Developmental biology laboratory

The IBPS-Developmental Biology Laboratory (LBD) addresses fundamental questions about the cellular, molecular, genetic and epigenetic mechanisms of development, meiosis and fertilization at multiple scales, from the single cell level to the whole organism level. 

The LBD builds on its long-standing expertise in many aspects of integrative developmental biology, using a wide variety of model organisms, including C. elegans, Drosophila, zebrafish, Xenopus, chicken, mice and plants. Several groups also work on human tissues and cells. The LBD is also firmly oriented toward a modern, quantitative an interdisciplinary vision of developmental biology. In this respect, our implantation within IBPS and in a multidisciplinary university campus is a strong advantage. 

Meiosis and early steps of development. We study the regulatory mechanisms involved in meiosis, fertilization and early steps of development, using cell biology approaches, imaging (in particular live imaging), electron microscopy, biochemistry and various model systems.

From stem cells to organs. We address the mechanisms of stem cell emergence and maintenance, as well as those by which progenitor cells acquire their fate and differentiate into mature functional cells in many contexts: muscle, tendon, adipose tissue, sensory organs, pancreas, hematopoiesis, kidney, brain.

Biochemical and mechanical control of morphogenesis. This theme includes the mechanisms of cell and tissue behaviour, intercellular communications, tissue morphogenesis and organogenesis. This theme has recently evolved to take into account the importance of mechanical forces in development. We study how physical forces and changes in cell or tissue mechanics contribute to development, and how the cells sense and respond to these physical forces.

From chromatin dynamics to phenotype: intrinsic and environmental controls. Over the years, the epigenetic control of developmental processes and of trans-generational transmission of characters has become a major and strong research area in the LBD. It includes the study of small RNAs and their role in chromatin dynamics, the analysis of the intrinsic robustness of gene regulatory networks and chromatin regulation as well as their sensitivity to the environment, and the study of post-transcriptional regulations and RNA metabolism.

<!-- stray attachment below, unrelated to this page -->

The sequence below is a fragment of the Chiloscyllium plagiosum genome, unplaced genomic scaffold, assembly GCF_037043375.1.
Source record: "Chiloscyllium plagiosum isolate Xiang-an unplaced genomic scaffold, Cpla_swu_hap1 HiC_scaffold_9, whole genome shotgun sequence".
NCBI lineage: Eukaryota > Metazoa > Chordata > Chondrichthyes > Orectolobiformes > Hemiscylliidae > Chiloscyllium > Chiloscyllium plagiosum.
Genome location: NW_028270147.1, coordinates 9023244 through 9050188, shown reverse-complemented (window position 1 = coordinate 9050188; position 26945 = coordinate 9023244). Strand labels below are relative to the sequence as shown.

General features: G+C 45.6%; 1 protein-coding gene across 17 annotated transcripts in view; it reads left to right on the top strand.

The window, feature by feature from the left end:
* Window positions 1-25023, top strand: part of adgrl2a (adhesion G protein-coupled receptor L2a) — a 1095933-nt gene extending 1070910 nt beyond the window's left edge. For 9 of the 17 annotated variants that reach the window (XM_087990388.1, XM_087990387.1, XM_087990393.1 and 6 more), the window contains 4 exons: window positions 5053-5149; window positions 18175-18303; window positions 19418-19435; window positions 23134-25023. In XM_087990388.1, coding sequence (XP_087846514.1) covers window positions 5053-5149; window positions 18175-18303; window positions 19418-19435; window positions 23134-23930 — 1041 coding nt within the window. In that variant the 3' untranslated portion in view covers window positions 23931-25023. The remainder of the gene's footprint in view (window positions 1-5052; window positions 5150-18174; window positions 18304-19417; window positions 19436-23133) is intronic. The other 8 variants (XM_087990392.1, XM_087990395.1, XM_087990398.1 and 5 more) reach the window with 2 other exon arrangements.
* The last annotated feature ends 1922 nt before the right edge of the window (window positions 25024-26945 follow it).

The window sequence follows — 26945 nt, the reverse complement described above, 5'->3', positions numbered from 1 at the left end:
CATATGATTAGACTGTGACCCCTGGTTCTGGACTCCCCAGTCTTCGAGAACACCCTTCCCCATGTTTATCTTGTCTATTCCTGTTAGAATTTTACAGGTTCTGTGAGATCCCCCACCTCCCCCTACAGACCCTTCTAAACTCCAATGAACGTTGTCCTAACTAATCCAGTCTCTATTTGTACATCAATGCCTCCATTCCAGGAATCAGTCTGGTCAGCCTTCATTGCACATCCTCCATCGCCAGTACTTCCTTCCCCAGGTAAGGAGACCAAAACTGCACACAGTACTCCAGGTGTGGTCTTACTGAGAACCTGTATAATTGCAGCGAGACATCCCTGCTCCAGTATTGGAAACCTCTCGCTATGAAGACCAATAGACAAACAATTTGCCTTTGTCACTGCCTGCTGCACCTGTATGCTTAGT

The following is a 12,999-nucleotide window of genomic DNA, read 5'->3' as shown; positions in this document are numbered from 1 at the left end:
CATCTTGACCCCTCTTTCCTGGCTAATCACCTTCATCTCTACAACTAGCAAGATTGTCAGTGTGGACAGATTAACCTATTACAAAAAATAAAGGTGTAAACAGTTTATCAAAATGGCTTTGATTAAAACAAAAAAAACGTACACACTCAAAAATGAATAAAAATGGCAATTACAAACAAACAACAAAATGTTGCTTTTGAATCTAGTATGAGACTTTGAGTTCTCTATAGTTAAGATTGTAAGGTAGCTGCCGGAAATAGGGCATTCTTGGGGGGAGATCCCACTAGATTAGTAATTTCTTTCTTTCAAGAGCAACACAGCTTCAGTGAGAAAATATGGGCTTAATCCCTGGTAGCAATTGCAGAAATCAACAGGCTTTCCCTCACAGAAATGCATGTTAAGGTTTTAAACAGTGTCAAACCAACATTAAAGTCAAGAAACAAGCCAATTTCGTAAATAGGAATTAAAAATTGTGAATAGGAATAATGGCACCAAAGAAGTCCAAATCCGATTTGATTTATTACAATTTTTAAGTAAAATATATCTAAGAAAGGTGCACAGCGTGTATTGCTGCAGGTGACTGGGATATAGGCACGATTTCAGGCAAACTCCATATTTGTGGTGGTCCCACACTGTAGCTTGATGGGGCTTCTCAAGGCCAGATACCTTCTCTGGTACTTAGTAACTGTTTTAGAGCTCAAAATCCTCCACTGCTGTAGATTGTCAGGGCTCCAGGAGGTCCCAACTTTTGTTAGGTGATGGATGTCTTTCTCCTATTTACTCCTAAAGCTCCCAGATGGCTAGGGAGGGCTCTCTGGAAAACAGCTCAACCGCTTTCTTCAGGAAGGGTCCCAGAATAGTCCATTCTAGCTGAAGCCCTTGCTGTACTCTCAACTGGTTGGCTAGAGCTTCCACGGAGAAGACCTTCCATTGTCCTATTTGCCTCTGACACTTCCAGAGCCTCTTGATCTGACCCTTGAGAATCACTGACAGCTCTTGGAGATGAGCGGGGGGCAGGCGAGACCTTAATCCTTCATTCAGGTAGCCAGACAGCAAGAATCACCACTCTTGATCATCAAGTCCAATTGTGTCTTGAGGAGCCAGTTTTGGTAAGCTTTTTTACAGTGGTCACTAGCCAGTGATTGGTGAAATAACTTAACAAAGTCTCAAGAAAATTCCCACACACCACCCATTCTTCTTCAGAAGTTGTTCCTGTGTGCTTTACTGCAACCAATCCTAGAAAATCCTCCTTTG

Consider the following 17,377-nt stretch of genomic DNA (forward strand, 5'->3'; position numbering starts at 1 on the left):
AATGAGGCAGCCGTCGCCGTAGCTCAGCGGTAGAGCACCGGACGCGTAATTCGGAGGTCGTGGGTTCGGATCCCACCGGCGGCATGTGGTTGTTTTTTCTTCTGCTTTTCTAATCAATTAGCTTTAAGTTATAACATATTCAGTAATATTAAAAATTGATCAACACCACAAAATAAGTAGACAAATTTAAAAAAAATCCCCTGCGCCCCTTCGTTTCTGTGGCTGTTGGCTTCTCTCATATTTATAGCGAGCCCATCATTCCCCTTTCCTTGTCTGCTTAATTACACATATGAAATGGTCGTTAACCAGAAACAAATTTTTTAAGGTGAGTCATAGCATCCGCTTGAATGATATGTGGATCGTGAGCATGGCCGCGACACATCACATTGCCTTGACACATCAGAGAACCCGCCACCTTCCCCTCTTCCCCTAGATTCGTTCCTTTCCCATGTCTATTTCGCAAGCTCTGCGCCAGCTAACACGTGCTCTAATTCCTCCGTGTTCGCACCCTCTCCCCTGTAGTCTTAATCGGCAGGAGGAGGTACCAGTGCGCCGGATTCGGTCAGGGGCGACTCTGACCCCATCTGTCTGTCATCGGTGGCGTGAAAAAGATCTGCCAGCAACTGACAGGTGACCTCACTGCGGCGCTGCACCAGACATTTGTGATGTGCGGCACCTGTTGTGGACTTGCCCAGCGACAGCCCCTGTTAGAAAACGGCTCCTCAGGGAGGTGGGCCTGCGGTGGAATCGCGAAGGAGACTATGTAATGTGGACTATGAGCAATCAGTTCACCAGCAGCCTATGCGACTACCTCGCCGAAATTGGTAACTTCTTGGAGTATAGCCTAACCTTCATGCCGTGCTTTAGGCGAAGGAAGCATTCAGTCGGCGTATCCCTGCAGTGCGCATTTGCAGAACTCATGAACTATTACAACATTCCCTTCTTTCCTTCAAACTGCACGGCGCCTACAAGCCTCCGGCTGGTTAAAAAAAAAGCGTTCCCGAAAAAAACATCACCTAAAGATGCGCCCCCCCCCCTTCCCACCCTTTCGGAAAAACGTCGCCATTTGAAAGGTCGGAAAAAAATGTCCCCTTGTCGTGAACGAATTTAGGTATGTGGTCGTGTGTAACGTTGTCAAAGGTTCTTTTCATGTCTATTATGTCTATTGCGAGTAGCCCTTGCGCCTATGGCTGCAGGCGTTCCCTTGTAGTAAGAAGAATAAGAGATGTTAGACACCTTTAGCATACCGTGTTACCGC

Structure & Direction

The LBD harbours about 150 people, distributed in 17 research groups and 5 common services. It is affiliated to UPMC and CNRS (as “Unité Mixte de Recherche”, UMR 7622). The LBD harbours the Inserm “Equipe de Recherche Labellisée” (ERL) U1156.

The LBD direction team is composed of:

  • Sylvie Schneider-Maunoury (DR1 Inserm), director.
  • Frédérique Peronnet (DR2 CNRS), deputy director – administration and human resources.
  • Thierry Jaffredo (DR1 CNRS), Deputy director – technology development and implementation.

The LBD belongs to the Institut de Biologie Paris Seine (IBPS), a research federation (FR3631) headed by Michel Labouesse (DRCE CNRS), which gathers five research Units and a technological facility department.

Technological strengths

Model organisms are central to our work and their diversity is an asset of the LBD. They include amphibians Drosophila, chick, mouse, zebrafish, human and plants. In keeping with the diversity of models, a diversity of techniques is also used by different groups, ranging from molecular biology, biochemistry, genetics, functional analysis of genes using state-of-the-art technologies specific for each model organism (in ovo/in utero electroporation, cell transplantation, genetic screens…), cell and explant culture, in vivo labelling, live-imaging, cell sorting, transcriptome and ChIP studies, biocomputing.

Our research increasingly relies on quantitative biology approaches, which include the acquisition and analysis of high-throughput data, quantitative cell imaging, and mathematical and physical modelling of developmental processes. For these approaches, we developed a number of collaborations with physicists, mathematicians and informaticians.

The LBD has strong expertise in imaging, including live imaging, on cells, organs and whole embryos and develops image analysis tools.

We also have significant expertise in genome-wide approaches of developmental mechanisms and gene regulations using transcriptomics, ChIP-seq, proteomics, and their bioinformatics analysis

The LBD has developed a laser microdissection platform that is open to external users.

Translational, medical and societal impact

Being primarily involved in fundamental research, the LBD has also connections with translational and medical research, often in collaboration with clinicians or human geneticists. Our projects have implications in health at many levels, indicated below

  • Reproduction: aneuploidy, infertility 
  • Genetic diseases: mitochondrial diseases, neurodevelopmental diseases and ciliopathies, kidney diseases 
  • Obesity
  • Tissue repair, regeneration: muscle and tendon repair, ex-vivo hematopoietic stem cell production and amplification
  • Cancer: leukemia, pancreatic cancer, brain cancer rhabdomyosarcoma

Our research also has potential applications in the domain of environment.

We are involved in applied research projects with private companies and food industry, as well as in the development of patents, which allows to rapidly exploit the data obtained in basic research.